As previously mentioned the global use paradigm suggests that people’s patterns of behaviour are the same in an online and offline setting. Whereas the deficiency paradigm suggests that individuals are making up for a lack of offline interpersonal relationships by using social media sources. There has been much research into individual’s personality traits and motives for using SNSs. Zywica and Danowski studied two competing hypotheses in their 2008 study, social enhancement and social compensation, which parallel to Tsoa’s (1996) global use and deficiency paradigms respectively. Their study focused on the pattern of online and offline popularity on the SNS, Facebook in conjunction with sociability and self-esteem and how these traits may be linked to the social enhancement and social compensation hypotheses (Zywica & Danowski, 2008). Facebook popularity was considered the number of friends the users had and the user’s use of the ‘wall’ feature, both responding to posts on their wall and posting on others’ walls (Zywica & Danowski, 2008). Results proposed that more sociable or extroverted individuals that had a higher level of self-esteem were more popular in both an online and offline setting supporting the social enhancement hypothesis and global use paradigm (Zywica & Danowski, 2008). Consequently their results found that more introverted individuals with a lower level of self-esteem are less popular offline and aim to appear more popular online therefore supporting the social compensation hypothesis and deficiency paradigm (Zywica & Danowski, 2008). The results yielded by Zywica and Danowski (2008) suggest that self-esteem is a personality trait that can be used to explain both the global use and deficiency paradigms.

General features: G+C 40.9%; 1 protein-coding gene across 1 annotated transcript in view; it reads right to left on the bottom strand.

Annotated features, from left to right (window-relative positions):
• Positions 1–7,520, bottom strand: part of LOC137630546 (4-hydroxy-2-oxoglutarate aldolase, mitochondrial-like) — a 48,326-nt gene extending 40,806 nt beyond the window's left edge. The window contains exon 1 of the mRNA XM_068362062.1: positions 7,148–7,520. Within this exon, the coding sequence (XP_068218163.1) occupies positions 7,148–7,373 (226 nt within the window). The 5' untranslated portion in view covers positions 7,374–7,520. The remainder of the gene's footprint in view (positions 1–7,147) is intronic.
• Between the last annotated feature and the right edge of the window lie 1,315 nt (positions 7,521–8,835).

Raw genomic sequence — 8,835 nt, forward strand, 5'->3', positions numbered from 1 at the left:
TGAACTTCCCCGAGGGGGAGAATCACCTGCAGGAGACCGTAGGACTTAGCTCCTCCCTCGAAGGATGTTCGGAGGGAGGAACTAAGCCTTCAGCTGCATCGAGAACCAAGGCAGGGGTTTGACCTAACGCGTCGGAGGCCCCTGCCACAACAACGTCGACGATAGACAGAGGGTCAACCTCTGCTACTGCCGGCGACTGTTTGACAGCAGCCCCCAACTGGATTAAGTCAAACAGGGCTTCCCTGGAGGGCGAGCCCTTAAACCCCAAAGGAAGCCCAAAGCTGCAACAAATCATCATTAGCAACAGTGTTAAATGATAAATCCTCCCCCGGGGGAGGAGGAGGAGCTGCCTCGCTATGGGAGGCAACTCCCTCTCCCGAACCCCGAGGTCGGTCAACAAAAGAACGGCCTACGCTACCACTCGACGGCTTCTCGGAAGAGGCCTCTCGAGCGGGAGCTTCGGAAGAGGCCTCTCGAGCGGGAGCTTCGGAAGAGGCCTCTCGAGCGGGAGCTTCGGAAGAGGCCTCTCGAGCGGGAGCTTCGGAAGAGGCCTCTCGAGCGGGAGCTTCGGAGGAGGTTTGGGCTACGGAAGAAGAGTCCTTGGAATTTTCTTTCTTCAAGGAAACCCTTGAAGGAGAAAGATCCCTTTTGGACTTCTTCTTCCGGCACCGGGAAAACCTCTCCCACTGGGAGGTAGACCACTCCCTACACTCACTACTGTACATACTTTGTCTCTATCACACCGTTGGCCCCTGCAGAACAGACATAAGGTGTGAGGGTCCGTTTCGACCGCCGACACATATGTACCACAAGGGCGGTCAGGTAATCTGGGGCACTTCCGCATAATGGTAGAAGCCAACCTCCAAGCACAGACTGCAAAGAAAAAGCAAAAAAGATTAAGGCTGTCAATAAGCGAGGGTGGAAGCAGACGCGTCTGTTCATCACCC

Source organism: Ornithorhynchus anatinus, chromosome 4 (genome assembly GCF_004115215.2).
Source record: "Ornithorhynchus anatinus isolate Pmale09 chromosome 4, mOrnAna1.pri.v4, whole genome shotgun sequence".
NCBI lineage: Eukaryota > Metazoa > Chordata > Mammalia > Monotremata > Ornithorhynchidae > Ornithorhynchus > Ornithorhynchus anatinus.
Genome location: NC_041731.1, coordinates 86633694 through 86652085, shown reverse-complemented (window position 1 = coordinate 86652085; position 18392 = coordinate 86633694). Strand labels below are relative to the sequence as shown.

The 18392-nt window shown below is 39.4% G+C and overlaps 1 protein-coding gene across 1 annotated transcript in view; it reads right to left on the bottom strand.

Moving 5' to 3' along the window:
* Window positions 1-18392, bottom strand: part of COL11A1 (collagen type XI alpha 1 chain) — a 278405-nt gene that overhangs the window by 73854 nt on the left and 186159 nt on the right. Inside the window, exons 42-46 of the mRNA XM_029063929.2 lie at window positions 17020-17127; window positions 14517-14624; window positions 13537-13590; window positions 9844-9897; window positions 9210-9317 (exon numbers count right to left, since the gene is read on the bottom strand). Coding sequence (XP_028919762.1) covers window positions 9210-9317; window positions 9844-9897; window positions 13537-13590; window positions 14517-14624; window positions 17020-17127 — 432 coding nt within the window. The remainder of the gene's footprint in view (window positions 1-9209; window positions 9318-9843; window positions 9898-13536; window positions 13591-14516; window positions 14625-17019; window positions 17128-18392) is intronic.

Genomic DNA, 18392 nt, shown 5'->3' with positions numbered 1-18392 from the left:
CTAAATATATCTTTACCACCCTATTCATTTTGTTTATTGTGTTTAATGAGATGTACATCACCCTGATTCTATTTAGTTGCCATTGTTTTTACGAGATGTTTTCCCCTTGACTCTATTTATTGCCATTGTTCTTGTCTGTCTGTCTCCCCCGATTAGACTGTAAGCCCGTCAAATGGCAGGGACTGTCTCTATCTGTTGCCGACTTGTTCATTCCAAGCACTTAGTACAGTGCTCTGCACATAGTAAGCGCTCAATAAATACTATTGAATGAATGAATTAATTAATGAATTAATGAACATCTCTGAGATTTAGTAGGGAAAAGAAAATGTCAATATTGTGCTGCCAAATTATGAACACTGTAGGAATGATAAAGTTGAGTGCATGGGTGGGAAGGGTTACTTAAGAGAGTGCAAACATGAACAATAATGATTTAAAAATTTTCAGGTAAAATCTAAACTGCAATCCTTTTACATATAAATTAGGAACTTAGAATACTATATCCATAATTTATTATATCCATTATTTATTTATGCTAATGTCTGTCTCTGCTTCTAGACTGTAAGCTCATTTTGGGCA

They observed that people with a lower level of self-esteem may use SNSs as a way to boost their self-image whereas individuals who already have a well-established self-image may use SNSs to maintain and to some degree increase their self-esteem. These results are similar to those obtained by Tice (1993) who supported the protection-enhancement hypothesis which stated that users that had high self-esteem would engage in social networking to gain a higher social status whereas users with low self-esteem would use them to fix their social shortcomings to then be deemed socially acceptable (Tice, 1993 as cited in Zywica & Danowski, 2008). Mehdizadeh (2010) investigated how self-esteem and narcissism influenced the use of the SNS, Facebook. In her study, Mehdizadeh concentrated on the personality trait narcissism, discussing the lack of focus narcissists place on interpersonal relational outcomes and rather their need to feel popular, powerful and successful. It has been suggested that SNSs provide the perfect environment for narcissists to self-regulate (Mehdizadeh, 2010). Self-esteem was also focused on and it was recognised that individuals with lower self-esteem were more likely to engage in online activities in an attempt to raise their self-esteem (Mehdizadeh, 2010). Based on these two concepts it was hypothesised that individuals with higher levels of narcissism and people with lower levels of self-esteem are more likely to engage in social networking and that they will be more inclined to self-promote (Mehdizadeh, 2010). Her results correlated with the deficiency paradigm, in that narcissistic individuals have greater ability to form a large number of relationships online which doesn’t correspond to their offline social status (Mehdizadeh, 2010). Results also showed that users with a low self-esteem were likely to spend more time engaging in online interactions. Freberg et al. (2010) studied the effect of loneliness on the participation in SNSs. The results they obtained suggested that the global use paradigm was a more fitting hypothesis for understanding the use of SNSs. Their results revealed a parallel between levels of loneliness experienced both offline and online (Freberg et al. 2010).